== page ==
Our masters taught: Four men entered the Garden, namely, Ben Azzai, Ben Zoma, Aher, and Rabbi Akiva… Ben Azzai cast a look and died… Ben Zoma looked and became demented… Aher mutilated the shoots. Rabbi Akiva departed unhurt.
-Babylonian Talmud, Hagaig, 14b in H.N. Bailkik & Y.H. Ravnitsky, Sefer Ha-Aggadah/The book of Legends
There is no stronger antidote to the intoxication of youth than the fears accompanying parenthood, and when I contemplate the prospect of my children (twelve-year-old boy/girl twins) “entering the Garden,” I become very sober.
The hazards are many. An LSD trip is not an amusement park ride, delivering safe thrills within set parameters; it is an intense, day-long experience of altered brain chemistry, and its outcomes are strongly influenced by many factors, both subjective and environmental. Psychosis and exaltation walk side by side; the dissolving of ego borders and the uprooting from mental certainties can be terrifying, even lethal. The thirteenth-century Jewish kabbalist Abraham Abulafia could easily have been discussing LSD when he wrote of “spirits of jealousy”” that gathered around him during his own mystical “trip,” even as “God touched my mouth” and “a spirit of holiness fluttered through me.” Over the course of the next fifteen years, “I was confronted with fantasy and error.” Abulafia admitted. “My mind was totally confused, since I could not find anyone else like me, who would teach me the correct path. I was therefore like a blind man, groping around at noon” and “Satan was at my right hand to mislead me” (Tr. By Aryeh Kaplan; see Diane M. Sharon’s essay in The Fifty-Eighth Century, ed. By Shohama Wiener, 1996.)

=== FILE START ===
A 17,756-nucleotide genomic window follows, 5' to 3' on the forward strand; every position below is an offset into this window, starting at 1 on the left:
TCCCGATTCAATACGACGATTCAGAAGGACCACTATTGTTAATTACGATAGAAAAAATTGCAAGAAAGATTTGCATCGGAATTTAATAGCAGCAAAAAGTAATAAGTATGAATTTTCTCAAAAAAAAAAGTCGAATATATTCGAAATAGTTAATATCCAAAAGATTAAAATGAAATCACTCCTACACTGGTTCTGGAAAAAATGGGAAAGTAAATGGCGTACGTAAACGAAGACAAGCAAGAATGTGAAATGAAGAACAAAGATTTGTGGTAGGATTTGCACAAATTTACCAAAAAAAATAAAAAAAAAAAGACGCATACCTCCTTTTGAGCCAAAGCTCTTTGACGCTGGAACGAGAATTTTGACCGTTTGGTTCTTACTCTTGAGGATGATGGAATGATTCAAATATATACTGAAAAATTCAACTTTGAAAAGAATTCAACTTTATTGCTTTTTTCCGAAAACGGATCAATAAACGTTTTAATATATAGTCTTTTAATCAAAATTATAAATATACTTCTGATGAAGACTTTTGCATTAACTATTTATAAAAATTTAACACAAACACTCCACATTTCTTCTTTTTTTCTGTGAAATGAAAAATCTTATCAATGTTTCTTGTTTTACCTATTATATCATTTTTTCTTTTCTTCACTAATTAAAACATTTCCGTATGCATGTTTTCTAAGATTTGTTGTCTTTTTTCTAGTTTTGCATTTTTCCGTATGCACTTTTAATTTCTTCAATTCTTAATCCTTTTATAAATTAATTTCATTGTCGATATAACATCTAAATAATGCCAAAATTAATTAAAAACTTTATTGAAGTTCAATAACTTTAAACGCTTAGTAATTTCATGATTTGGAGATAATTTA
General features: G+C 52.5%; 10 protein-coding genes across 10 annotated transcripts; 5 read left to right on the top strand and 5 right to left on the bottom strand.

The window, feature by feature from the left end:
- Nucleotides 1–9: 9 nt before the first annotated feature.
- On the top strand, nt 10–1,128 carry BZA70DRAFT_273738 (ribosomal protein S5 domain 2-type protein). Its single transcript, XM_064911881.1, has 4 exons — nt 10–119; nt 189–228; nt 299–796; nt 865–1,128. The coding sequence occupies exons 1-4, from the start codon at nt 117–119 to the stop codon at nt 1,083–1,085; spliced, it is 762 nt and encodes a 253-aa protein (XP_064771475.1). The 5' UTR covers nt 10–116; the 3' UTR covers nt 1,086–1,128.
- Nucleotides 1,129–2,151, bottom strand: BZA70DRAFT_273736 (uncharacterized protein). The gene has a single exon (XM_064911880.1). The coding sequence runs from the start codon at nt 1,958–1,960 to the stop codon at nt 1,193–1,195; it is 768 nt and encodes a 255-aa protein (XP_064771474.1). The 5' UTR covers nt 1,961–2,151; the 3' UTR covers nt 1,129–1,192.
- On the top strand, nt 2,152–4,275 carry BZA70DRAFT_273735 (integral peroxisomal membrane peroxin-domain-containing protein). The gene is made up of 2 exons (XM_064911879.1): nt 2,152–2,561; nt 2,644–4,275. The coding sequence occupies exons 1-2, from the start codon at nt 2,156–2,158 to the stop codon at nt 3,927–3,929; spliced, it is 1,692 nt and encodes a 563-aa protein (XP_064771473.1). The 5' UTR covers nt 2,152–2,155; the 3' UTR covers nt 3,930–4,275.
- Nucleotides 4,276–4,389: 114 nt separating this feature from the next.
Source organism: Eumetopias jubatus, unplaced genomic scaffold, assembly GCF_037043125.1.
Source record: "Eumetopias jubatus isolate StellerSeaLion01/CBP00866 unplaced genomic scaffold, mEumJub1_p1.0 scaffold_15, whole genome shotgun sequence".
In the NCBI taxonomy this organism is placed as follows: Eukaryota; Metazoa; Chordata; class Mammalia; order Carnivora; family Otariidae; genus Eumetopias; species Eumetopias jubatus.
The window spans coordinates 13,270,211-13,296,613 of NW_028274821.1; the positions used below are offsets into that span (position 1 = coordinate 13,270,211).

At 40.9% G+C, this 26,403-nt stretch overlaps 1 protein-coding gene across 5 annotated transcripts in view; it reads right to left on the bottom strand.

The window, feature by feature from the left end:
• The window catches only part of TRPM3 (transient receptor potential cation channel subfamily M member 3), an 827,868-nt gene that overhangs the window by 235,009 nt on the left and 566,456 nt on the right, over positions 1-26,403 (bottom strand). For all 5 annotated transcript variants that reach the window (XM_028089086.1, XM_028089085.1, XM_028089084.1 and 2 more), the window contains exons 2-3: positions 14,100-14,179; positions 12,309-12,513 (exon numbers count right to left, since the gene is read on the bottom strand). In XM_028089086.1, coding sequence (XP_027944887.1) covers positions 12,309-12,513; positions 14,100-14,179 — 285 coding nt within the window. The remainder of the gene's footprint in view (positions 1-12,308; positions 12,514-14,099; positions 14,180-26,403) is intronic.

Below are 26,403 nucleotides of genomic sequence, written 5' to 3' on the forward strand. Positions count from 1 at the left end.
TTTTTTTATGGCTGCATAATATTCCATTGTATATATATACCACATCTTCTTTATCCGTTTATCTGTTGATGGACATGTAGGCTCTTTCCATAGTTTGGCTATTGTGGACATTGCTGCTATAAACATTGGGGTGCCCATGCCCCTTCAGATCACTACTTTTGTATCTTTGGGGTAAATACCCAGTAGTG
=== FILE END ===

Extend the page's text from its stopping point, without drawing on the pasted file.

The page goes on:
Beyond Psychosis, I dread having my kids physically injured or even killed while intoxicated by misjudging their own physical limits, disregarding the laws of physics, or simply driving a car. Although LSD is known for its peculiar virtue of provoking fantastic visions while maintaining and objective, “watcher” frame of mind, I would not want my children’s lives to depend on the steadfastness of that “watcher.” Instead, I want to serve as the watcher; the principle of ‘syag ;’Torah, making a fence around the Torah, has no greater application for me than in protecting the lives of my children through prudent parenting.
It is, however, the criminalization of drugs, rather than their inherent dangers, that most prevents me from serving as “watcher” over my children’s safety and mental health. Certainly, the hostile policies of America have kept me from discussing drug use in as honest and nuanced a way as I would like to have with my kids, for fear that their naïve interpretations and adolescent gossip might lead to serious stigmatization, despite our being a drug-free household. As a result, their main source of drug education has been their school’s DARE program (Drug Abuse Resistance Education) a program awash with repressive mystique that violates my values, while its deterrence power is very questionable. My own father, a pharmacist with detailed knowledge about the dangers of drugs, gave up a two pack a day cigarette habit in the 1960s to deter my drug use by example. If such intimate heroism failed in the 1960s to exalt my experimentation, why would a local sheriff’s corny propaganda be effective?
Criminalization further assures that if my kids ever do mess with drugs, I will be helpless to assure “quality control” and maximize their safety. They will be left to procure their substances from whatever unsavory sources, in whatever dosages, for use in whatever environments, because they will lack my cooperation and guidance – guidance that could lead me to prison and loss of custody. American law thus throws up a huge wall between me and my children and all but assures that the spiritual possibilities of their drug use, it is transpires, will be seriously compromised.
Extract from Drugs and Jewish Spirituality by Lawrence Bush
Hallucinogens: A Reader features essays by: Terence McKenna, Jeremy Narby, Albert Hofmann, Ralph Metzner, Rick Strassman, Myron J. Stolaroff, Gary Fisher, Charles S. Grob, Lawrence Bush
(Highly recommended by The Monochromatic Knight)